Tasting Plate: clockwise from left: Yellow Fin Tuna, Parma Ham, Smoked Wild Venison

Appraising the Air New Zealand Wine Awards 2011

[dropcap]M[/dropcap]any milestones were marked at Saturday nights Air New Zealand Wine Awards 2011: primarily it recognised a staggering 25 year partnership between New Zealand Wine Growers and very generous naming sponsor Air New Zealand; it also saw record entries of more than 1,500 New Zealand wines, celebrated 5 years of renowned Chief Judge Steve Smith MW chairing the Awards judging panel, the first ‘appearance’ of Air New Zealand’s marketing sweetheart the twittering Air New Zealand Fairy (@airnzfairy), and the Awards MC debut of TV’s funny guy Jeremy Corbett.

With so much going on, it was appropriate that the format was a little different this year, with a focus on celebrating the awards history with multimedia displays rather than the traditional live entertainment. It allowed awards attendees to mix and mingle a little more amongst the 60+ tables during the dinner breaks in The Langham’s grandiose The Great Room – albeit this meant a great deal more work for staff, ushering guests back to tables to keep to a well-timed schedule.

Firstlight Wagyu Beef Dish

For the 630 wine drinkers and unquestionable food appreciators in the audience I believe there were little qualms about the evening. The cuisine, a collective effort by household names Peter Gordon, Rex Morgan, and Geoff Scott presented to our table was impressive, featuring local ingredients such as crayfish, kawakawa, Yellow Fin Tuna and Firstlight Wagyu beef (a New Zealand first, produced exclusively in Hawkes Bay and solely grass-fed). The latter was exceptional, Peter Gordon had cooked this indulgence to perfection – rib-eye braised slowly, it was succulent, marbled and simply stormed with flavour in the presence of its plate counterparts – a beetroot and Wagyu tongue fritter, piquant mustard mash and slaw of seasonal greens. Regrettably I heard from another table the antithesis was true, the dish underperformed due to its inedible overcooking… I must put it down to the assumption that their dish was the woeful victim of just too long a wait time under hot lights. It’s a shame it meant upbraid by them for what was a truly magnificent dish – it’s patent there’s promise for New Zealand Wagyu-esque beef production.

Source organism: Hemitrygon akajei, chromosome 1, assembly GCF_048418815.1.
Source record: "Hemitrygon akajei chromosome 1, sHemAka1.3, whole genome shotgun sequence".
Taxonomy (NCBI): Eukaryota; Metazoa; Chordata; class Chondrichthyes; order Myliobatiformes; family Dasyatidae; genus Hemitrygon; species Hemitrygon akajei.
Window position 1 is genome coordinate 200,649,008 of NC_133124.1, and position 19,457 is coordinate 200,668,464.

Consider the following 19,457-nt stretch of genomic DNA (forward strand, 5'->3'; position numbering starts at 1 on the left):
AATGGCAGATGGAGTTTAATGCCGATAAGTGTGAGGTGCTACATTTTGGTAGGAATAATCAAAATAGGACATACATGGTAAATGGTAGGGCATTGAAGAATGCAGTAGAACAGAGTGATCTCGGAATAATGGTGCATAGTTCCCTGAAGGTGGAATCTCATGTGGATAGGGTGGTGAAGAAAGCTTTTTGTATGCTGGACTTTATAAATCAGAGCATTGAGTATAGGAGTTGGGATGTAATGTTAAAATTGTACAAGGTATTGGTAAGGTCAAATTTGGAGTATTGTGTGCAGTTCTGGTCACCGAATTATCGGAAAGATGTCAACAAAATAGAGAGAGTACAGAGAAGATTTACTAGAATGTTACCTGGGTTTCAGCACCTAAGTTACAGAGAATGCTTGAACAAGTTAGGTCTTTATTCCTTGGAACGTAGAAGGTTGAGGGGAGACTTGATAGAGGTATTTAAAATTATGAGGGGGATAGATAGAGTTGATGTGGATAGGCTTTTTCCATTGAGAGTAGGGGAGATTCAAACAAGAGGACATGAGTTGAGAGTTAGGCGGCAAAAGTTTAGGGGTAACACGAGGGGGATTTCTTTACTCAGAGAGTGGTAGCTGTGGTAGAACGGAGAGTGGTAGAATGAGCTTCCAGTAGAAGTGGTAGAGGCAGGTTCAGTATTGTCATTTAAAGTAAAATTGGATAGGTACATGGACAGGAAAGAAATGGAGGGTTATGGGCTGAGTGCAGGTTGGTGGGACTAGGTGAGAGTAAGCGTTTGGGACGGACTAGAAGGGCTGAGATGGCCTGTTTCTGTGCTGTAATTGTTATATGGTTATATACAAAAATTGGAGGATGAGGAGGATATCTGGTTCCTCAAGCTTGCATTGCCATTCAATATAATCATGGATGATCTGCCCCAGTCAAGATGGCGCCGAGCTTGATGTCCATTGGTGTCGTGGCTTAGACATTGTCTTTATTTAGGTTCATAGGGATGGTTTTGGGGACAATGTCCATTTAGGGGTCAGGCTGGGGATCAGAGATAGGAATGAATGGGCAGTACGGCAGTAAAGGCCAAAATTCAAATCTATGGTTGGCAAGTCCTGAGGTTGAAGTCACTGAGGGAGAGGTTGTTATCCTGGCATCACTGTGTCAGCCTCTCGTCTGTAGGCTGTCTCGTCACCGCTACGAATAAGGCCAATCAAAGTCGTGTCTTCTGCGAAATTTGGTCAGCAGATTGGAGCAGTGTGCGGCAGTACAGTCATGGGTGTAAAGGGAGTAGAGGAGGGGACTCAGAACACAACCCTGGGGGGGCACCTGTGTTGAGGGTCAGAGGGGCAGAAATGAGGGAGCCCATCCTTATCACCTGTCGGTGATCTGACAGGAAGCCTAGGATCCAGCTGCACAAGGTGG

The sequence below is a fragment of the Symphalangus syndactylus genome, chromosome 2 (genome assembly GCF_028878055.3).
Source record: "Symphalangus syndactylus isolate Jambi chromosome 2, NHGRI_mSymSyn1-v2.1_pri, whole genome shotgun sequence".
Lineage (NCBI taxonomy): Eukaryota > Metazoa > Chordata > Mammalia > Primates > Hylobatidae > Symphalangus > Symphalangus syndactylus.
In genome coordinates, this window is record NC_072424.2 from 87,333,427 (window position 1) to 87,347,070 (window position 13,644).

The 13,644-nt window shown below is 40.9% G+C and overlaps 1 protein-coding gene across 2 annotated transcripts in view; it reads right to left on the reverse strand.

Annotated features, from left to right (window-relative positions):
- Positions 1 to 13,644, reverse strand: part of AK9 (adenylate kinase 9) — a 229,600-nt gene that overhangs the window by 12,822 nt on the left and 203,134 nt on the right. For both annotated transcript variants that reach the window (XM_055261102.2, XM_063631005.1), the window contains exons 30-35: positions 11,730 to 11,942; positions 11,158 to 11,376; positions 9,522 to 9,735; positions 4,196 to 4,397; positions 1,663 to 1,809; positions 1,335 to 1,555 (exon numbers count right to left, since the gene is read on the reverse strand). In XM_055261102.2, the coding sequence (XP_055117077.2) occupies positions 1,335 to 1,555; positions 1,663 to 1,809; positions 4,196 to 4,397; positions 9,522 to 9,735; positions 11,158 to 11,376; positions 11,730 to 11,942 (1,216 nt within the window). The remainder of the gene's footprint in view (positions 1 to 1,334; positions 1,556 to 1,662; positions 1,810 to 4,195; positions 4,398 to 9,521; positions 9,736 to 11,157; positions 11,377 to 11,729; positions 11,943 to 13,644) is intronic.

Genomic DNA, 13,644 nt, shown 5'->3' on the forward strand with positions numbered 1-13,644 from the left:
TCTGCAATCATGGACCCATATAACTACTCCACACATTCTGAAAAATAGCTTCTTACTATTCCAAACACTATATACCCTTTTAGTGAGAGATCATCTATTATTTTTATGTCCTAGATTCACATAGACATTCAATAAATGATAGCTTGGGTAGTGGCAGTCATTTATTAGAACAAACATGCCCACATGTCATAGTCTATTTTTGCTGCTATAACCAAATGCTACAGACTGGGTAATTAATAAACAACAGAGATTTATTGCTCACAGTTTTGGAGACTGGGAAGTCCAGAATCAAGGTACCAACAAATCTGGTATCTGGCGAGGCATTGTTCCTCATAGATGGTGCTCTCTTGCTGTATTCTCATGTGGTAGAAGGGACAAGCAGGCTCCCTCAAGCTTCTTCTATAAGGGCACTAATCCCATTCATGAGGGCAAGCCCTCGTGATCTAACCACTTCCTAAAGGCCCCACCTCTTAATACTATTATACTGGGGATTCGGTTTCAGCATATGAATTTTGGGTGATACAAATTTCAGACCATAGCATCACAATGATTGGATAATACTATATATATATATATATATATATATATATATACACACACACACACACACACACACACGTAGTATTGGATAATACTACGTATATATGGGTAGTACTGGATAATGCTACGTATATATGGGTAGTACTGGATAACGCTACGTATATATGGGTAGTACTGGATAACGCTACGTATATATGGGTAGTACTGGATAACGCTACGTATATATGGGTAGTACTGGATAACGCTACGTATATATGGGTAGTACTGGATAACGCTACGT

Earlier in the evening Gordon’s taster of seared yellow fin with nori puree, salmon caviar and toasted coconut, cucumber and green mango salad had guests wowing, and I think his dishes overall stole the comestibles show.

Tasting Plate: clockwise from left: Yellow Fin Tuna, Parma Ham, Smoked Wild Venison

Morgan and Scott’s tasters, which were very complementary and well-executed, held their own too. All flavour smacks on the starters plate provided their own unique profiles of flavour. I loved Morgan’s ingenious and innovative kawakawa gazpacho that lay peacefully beneath the featherweight Parma Ham, while Scott’s tea-cured and smoked wild venison loin on pickled cauliflower was an exciting contrast.  These tantalizing tasters were superb with trophy winning bubbles The Sounds Marlborough Methode Traditionelle 2008 – delightfully autolytic, with grapefruit citrus and white peach.

Scott’s poached crayfish and hapuku rendition was least visually appealing on the plate, but still carried the sensual delicacy of crayfish alongside a rather strong bisque/jus, with a new season asparagus and leek terrine. The weight and flavour spectrum complemented well with Spy Valley’s gorgeous trophy winning Pinot Gris 2011, collected by a very happy Paul Bourgeois on the night.